The principle of supersymmetry has long been one that scientists thought might be the next big discovery in science. In this episode of Subatomic Stories, Fermilab scientist Don Lincoln describes what supersymmetry is and what problems it was intended to solve.

“What is the practical application of your research?” This question is frequently asked of particle physicists. In this talk, Fermilab scientist Jennifer Raaf presents a few practical medical applications that have been enabled by fundamental scientific research undertaken by Fermilab employees. In particular, the talk focuses on a novel ventilator called the Mechanical Ventilator Milano, which was developed for the treatment of COVID-19 patients.

Of the four known forces, one of them stands out as different. Gravity is much weaker than the other known forces, and nobody knows why. In this video, Fermilab scientist Don Lincoln describes one possible explanation for the weakness of gravity — the existence of extra dimensions of space.

The ultimate goal of physics is to come up with a theory that describes all of creation – a theory of everything, or TOE. Subatomic Stories was designed to bring the viewer along, one subject at a time, so that they can have an informed understanding of how scientists try to develop a TOE and an appreciation of how we’ll make future progress. In this 13-minute episode, Fermilab scientist Don Lincoln brings it all together and explains where we are and prospects for the future.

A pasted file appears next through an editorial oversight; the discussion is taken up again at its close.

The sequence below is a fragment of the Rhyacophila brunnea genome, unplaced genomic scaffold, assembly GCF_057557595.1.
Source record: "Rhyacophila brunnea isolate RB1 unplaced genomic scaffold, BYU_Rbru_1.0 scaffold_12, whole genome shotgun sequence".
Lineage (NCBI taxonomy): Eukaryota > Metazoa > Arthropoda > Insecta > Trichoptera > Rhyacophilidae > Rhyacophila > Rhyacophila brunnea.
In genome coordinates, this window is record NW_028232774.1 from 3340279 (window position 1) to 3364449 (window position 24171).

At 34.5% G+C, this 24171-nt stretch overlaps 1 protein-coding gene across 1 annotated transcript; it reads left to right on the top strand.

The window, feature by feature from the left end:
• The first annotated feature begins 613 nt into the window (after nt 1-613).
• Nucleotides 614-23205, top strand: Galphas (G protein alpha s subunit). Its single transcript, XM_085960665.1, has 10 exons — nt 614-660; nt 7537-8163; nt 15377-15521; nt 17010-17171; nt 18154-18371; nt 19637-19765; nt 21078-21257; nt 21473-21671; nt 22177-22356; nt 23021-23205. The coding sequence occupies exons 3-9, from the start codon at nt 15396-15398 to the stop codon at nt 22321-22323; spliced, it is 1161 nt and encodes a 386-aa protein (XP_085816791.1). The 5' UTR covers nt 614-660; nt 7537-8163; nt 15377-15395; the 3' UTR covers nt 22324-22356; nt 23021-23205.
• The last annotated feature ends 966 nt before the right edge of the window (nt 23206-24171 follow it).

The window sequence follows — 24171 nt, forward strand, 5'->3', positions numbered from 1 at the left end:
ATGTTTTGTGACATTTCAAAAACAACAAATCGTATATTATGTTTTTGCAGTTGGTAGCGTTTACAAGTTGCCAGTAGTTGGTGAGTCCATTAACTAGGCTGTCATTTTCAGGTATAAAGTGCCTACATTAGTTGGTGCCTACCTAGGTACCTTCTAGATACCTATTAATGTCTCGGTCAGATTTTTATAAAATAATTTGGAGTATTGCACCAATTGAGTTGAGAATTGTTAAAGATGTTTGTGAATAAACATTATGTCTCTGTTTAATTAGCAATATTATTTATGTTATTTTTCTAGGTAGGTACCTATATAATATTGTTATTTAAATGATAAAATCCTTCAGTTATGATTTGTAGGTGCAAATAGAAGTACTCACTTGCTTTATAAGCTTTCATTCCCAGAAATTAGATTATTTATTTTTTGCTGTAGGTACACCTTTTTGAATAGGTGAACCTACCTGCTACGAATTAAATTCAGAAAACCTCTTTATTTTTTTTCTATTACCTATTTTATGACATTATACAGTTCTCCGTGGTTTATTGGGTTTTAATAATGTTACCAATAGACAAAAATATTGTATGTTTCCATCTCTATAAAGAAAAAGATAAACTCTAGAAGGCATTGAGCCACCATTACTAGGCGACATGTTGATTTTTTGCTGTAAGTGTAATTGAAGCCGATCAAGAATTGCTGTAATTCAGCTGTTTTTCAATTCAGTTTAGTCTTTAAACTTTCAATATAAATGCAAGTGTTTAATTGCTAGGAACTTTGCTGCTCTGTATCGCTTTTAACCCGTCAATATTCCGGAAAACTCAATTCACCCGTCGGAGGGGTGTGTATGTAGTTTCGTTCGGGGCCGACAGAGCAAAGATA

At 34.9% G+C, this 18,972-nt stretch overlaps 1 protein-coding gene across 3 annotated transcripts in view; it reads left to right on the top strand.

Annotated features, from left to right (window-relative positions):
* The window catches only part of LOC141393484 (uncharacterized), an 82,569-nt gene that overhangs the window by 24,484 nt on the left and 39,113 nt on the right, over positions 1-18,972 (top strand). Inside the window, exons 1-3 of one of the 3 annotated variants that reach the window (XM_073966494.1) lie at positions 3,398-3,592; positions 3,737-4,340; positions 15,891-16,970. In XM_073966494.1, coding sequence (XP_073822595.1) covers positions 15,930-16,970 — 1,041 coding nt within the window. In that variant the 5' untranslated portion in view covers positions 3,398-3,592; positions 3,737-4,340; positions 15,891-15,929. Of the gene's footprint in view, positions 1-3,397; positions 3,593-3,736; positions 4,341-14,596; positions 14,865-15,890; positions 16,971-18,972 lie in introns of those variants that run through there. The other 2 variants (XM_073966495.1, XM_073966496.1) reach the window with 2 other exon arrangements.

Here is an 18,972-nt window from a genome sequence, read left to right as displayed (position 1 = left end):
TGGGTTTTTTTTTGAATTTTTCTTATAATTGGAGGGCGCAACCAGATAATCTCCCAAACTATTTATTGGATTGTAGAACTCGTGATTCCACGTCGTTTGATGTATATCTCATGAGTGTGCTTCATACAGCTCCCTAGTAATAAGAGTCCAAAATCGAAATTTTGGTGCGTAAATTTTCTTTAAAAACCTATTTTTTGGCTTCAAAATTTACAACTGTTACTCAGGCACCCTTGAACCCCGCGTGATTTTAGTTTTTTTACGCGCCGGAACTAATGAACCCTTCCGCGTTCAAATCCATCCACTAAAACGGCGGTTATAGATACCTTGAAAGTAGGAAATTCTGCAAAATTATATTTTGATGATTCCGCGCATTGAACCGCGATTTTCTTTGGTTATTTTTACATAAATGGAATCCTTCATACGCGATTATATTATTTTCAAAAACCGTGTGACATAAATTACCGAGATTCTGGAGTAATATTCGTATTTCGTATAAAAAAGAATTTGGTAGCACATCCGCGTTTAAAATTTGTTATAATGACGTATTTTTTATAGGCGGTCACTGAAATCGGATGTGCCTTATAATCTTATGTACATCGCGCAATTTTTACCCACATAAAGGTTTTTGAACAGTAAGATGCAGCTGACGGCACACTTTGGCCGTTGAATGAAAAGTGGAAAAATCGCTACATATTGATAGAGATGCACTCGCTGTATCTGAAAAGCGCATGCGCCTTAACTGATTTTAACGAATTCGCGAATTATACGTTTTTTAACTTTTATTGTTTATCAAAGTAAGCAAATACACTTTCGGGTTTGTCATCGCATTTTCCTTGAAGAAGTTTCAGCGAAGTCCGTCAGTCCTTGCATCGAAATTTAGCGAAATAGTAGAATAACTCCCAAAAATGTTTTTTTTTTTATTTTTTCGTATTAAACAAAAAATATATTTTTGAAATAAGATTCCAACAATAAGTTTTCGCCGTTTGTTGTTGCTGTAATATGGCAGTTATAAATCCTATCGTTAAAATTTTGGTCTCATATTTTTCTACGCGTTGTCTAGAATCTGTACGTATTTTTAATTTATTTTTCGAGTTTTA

Scientists have long called the expanding universe “the Big Bang,” but the term is confusing. Many people think the Big Bang is the name of the moment of the creation of the universe, but it’s really just the expanding phase. In this episode of Subatomic Stories, Fermilab scientist Don Lincoln explains some of the speculative ideas that have been proposed about the actual and literal moment of creation.

The first moments of the universe are still not well understood by modern science. While the theory of the Big Bang covers the big picture, it doesn’t address some detailed questions. In this episode of Subatomic Stories, Fermilab scientist Don Lincoln describes the idea of inflation, which is an addition to the Big Bang. Together, the two theories appear to be another step forward in our understanding of the origins of the cosmos.

Albert Einstein spent the last decades of his life trying to work out a theory that would explain all known phenomena. He failed, but his vision has been pursued by generations of researchers, and there have been many popular science books and articles that imply that such a theory could be right around the corner. In this talk, Fermilab scientist Don Lincoln explains the current status in this timeless quest and give the audience a sense of the prospects for completing Einstein’s dream.

The field of particle physics searches to find the explanation for the universe, focusing on the fundamental building blocks and most basic force that governs them. Our current best theory of the subatomic world is the Standard Model, which invokes quarks and leptons to build the cosmos. In this 13-minute episode of Subatomic Stories, Fermilab scientist Don Lincoln explores the idea that quarks and leptons might not be the final story.